This is the third part in a series that introduces you to basic web application containerization and deployment principles. If you’re new to the topic, I suggest reading Part 1 and Part 2 . In this post, I attempt to take the training wheels off, and focus on using Docker Compose. Speaking of training wheels, I rode my bike with training wheels until I was six or seven. So in the interest of full disclosure, I have to admit that to a certain degree I’m still riding the containerization wave with my training wheels on.
That’s not to say I’m not fully using container technology. Before transitioning to the cloud, I had a private registry running on a Git server that my build scripts pushed to and pulled from to automate deployments. Now, we deploy and maintain containers in much the same way as I’ve detailed in the first two Parts in this series, and I take advantage of the built-in registry covered in Part 2 of this series. Either way, our use case multi-tiered application architecture was just overkill. Adding to that, when we were still doing contract work, Docker was just getting 1.6 off the ground. Now that I’m working on a couple of projects where this will be a necessity, I’m thankful that Docker has expanded their offerings to include tools like Compose, Machine and Swarm. This post will provide a brief overview of a multi-tiered application setup with Docker Compose, so look for future posts to deal with the latter two. Of course, you can just hold out for a mature Kitematic and do it all in a GUI, but you probably won’t be reading this post if that applies to you.
All three of these Docker extensions are relatively new, and so the entirety of this post is subject to a huge disclaimer that even Docker hasn’t fully developed these extensions to be production-ready for large or intricate deployments. If you’re looking to do that, you’re best off holding out for my post on alternative deployment options like CoreOS and Kubernetes. But that’s beyond the scope of what we’re looking at here, so let’s get started.
First, you need to install the binary. Since this is part 3, I’m going to assume that you have the Docker Engine already installed somewhere. If you’re on Mac or Windows, the Docker Toolbox you used to install it also contained an option to install Compose. I’m going to assume your daily driver is a Linux box, so these instructions are for Linux. Fortunately, the installation should just be a couple of commands–curling it from the web and making it executable:
# curl -L https://github.com/docker/compose/releases/download/1.6.2/docker-compose-`uname -s`-`uname -m` > /usr/local/bin/docker-compose # chmod +x /usr/local/bin/docker-compose # docker-compose -v
That last command should output version info if you’ve installed it correctly. For some reason, the linked installation doc thinks you can run that chmod as a regular user. I’m not sure of any distro that lets regular users write to /usr/local/bin, so I ran them both as root. Docker has its own security issues that are beyond the scope of this series, but I suggest reading about them if you’re using this in production. My lazy way around it is to run every Docker-related command elevated, and I’m sure someone will let me have it for that in the comments. Seems like a better policy than making /usr/local/bin writeable by anyone other than root.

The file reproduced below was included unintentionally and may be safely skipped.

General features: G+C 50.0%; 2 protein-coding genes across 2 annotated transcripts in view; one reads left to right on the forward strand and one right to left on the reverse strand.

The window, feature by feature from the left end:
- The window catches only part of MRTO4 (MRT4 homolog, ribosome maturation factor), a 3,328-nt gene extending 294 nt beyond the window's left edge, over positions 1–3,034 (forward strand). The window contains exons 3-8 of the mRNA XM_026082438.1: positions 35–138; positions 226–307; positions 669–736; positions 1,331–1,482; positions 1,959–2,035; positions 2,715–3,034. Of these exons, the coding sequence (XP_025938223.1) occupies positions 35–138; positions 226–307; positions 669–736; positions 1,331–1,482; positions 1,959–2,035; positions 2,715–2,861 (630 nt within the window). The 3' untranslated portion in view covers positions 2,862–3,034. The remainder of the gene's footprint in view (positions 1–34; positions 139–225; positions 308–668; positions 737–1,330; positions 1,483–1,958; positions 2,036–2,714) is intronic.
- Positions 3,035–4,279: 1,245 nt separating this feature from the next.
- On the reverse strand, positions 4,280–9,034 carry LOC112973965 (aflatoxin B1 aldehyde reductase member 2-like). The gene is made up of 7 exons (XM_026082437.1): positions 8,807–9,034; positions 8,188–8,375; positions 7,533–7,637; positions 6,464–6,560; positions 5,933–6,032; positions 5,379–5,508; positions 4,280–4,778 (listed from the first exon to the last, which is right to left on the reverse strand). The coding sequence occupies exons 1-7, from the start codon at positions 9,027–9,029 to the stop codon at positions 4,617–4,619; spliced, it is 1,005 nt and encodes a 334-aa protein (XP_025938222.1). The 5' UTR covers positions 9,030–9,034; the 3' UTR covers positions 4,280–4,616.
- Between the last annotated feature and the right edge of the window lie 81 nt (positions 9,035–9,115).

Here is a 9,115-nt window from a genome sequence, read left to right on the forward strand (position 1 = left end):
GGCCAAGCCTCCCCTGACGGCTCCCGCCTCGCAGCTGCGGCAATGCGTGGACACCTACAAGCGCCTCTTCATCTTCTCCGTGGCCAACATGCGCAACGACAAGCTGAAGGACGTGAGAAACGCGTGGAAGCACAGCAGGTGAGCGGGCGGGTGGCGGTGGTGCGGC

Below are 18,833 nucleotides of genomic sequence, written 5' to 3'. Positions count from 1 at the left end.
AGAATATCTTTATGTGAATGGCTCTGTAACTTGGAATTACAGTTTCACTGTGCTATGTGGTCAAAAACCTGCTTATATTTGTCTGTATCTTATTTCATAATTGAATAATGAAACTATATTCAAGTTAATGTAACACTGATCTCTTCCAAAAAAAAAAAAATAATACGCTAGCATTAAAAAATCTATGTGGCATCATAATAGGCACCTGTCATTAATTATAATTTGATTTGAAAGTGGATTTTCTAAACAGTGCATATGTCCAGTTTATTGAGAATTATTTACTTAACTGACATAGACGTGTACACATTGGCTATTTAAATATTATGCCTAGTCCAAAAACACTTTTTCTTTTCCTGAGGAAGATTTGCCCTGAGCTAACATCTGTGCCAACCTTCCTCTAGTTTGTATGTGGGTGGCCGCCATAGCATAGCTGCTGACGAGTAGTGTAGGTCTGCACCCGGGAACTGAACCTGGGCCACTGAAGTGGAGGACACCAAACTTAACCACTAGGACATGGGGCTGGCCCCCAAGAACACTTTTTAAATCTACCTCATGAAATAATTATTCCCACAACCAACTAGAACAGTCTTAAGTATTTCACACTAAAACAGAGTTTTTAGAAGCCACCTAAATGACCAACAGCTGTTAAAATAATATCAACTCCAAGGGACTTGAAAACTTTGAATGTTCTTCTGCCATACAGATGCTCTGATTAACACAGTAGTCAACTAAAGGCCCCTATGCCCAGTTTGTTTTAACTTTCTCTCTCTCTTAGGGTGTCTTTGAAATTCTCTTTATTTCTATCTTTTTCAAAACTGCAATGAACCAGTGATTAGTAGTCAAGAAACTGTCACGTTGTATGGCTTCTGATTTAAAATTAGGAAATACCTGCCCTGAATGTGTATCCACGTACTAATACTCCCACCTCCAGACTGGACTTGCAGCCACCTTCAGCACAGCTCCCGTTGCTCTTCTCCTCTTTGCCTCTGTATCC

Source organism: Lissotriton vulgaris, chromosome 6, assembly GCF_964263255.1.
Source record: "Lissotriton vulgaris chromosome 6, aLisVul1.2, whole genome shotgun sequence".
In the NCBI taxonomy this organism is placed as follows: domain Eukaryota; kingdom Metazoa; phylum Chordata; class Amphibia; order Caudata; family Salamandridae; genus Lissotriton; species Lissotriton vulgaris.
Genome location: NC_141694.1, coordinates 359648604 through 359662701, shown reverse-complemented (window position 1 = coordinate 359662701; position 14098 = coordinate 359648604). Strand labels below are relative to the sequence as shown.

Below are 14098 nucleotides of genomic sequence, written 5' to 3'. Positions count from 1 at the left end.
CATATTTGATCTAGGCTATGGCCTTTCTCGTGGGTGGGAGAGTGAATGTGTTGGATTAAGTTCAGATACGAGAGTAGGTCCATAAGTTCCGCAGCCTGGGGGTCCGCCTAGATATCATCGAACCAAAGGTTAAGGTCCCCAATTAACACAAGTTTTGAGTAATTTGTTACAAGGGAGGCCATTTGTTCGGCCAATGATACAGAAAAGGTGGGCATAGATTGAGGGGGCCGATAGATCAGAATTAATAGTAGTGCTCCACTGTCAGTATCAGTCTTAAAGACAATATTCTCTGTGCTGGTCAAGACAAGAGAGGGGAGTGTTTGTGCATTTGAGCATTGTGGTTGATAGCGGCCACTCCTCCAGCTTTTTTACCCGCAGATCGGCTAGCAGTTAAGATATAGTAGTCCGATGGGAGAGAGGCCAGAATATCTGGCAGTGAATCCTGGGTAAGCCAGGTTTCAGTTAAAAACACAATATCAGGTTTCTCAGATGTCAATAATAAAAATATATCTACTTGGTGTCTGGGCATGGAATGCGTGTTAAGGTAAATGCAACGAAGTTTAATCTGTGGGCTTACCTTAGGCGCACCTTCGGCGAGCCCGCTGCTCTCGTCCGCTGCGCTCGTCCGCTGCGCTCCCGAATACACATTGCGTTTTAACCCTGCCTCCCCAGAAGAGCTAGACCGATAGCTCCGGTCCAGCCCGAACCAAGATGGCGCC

Now that you have Compose installed, let’s look at how to use it to coordinate and deploy a layered application. I’m abandoning my sample music player of the previous two posts in favor of something that’s already separated its functionality, namely the Taiga project. If you’re not familiar, it’s a slick flat JIRA-killer, and the best part is that it’s open source with a thorough installation guide. I’ve done the heavy lifting, so all you have to do is clone the docker-taiga repo into wherever you keep your source code and get to Composin’.
$ git clone https://github.com/ndarwincorn/docker-taiga.git $ cd docker-taiga
You’ll notice a few things. In the root of the app, there’s an .envfile where you can set all the environmental variables in one place. Next, there are two folders with taiga- prefixes. They correspond to the layers of the application, from the Angular frontend to the websocket and backend Django server. Each contains a Dockerfile for building the container, as well as relevant configuration files. There’s also a docker-entrypoint-initdb.d folder that contains a shell script that creates the Taiga database when the postgres container is built. Having covered container creation in part 1, I’m more concerned with the YAML file in the root of the application, docker-compose.yml.
This file coordinates the container/image creation for the application, and full reference can be found on Docker’s website. Long story short, the compose YAML file gives the containers a creation order (databases, backend/websocket, frontend) and links them together, so that ports exposed in each container don’t need to be published to the host machine. So, from the root of the application, let’s run a # docker-compose up and see what happens. Provided there are no errors, you should be able to navigate to localhost:8080 and see your new Taiga deployment!
You should be able to log in with the admin user and password 123123. Of course, there’s much more to do–configure automated e-mails, link it to your Github organization, configure TLS. I’ll leave that as an exercise for you. For now, enjoy your brand-new layered project management application. Of course, if you’re deploying such an application for an organization, you don’t want all your eggs in one basket. The next two parts in the series will deal with leveraging Docker tools and alternatives to deploy the application in a clustered, high-availability setup.
About the Author
Darwin Corn is a systems analyst for the Consumer Direct Care Network. He is a mid-level professional with diverse experience in the information technology world.